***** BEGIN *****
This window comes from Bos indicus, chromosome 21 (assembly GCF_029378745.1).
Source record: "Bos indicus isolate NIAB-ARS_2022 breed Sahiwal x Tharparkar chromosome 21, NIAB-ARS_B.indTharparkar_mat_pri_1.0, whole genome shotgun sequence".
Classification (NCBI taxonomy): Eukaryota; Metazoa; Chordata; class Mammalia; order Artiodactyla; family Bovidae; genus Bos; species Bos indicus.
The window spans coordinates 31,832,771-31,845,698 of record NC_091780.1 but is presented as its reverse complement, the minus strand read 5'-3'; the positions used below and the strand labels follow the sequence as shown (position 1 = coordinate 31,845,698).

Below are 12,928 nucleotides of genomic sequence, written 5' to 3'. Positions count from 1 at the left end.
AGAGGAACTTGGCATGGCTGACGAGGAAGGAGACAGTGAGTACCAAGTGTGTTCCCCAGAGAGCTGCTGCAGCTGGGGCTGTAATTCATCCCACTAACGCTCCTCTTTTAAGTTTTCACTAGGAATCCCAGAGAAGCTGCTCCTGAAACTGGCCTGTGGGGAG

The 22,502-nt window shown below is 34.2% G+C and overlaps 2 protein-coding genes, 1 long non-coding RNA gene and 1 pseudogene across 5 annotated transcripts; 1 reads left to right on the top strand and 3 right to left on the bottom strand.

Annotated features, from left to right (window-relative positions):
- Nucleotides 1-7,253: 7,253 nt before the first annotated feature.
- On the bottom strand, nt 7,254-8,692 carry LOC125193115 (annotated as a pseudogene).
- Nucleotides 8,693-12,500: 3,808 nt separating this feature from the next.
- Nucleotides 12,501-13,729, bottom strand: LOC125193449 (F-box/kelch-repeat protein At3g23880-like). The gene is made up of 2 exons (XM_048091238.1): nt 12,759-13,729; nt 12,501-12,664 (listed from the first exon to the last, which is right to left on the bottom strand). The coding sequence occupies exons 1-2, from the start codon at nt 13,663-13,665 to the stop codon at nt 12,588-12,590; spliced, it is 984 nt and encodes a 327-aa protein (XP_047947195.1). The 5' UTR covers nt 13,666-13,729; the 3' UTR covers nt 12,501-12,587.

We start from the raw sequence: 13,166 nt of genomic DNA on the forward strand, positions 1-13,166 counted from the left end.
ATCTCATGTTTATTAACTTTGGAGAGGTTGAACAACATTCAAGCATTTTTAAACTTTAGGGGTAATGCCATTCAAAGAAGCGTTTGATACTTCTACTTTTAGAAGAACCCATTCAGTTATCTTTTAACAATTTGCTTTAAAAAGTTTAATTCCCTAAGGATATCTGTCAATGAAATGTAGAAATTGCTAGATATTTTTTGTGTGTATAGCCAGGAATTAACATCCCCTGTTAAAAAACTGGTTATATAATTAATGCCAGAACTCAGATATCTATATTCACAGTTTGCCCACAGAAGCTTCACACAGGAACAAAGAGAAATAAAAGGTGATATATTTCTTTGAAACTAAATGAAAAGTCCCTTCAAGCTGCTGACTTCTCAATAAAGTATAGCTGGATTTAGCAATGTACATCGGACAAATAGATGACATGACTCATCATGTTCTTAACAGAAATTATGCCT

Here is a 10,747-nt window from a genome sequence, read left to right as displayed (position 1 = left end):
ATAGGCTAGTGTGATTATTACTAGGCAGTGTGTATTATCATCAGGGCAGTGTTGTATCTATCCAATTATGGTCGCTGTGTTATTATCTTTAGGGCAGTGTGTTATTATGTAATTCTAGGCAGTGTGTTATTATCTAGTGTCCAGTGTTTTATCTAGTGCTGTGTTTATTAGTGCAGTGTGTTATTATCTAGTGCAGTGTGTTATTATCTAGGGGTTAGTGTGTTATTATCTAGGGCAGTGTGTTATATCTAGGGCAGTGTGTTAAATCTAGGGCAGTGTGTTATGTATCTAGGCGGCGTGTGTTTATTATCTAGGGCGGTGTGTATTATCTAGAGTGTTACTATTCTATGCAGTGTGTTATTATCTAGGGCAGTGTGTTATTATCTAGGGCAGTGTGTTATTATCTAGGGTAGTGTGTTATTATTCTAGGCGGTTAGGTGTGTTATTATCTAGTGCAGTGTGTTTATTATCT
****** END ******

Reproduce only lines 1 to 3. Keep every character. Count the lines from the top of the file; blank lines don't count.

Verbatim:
This window comes from Bos indicus, chromosome 21 (assembly GCF_029378745.1).
Source record: "Bos indicus isolate NIAB-ARS_2022 breed Sahiwal x Tharparkar chromosome 21, NIAB-ARS_B.indTharparkar_mat_pri_1.0, whole genome shotgun sequence".
Classification (NCBI taxonomy): Eukaryota; Metazoa; Chordata; class Mammalia; order Artiodactyla; family Bovidae; genus Bos; species Bos indicus.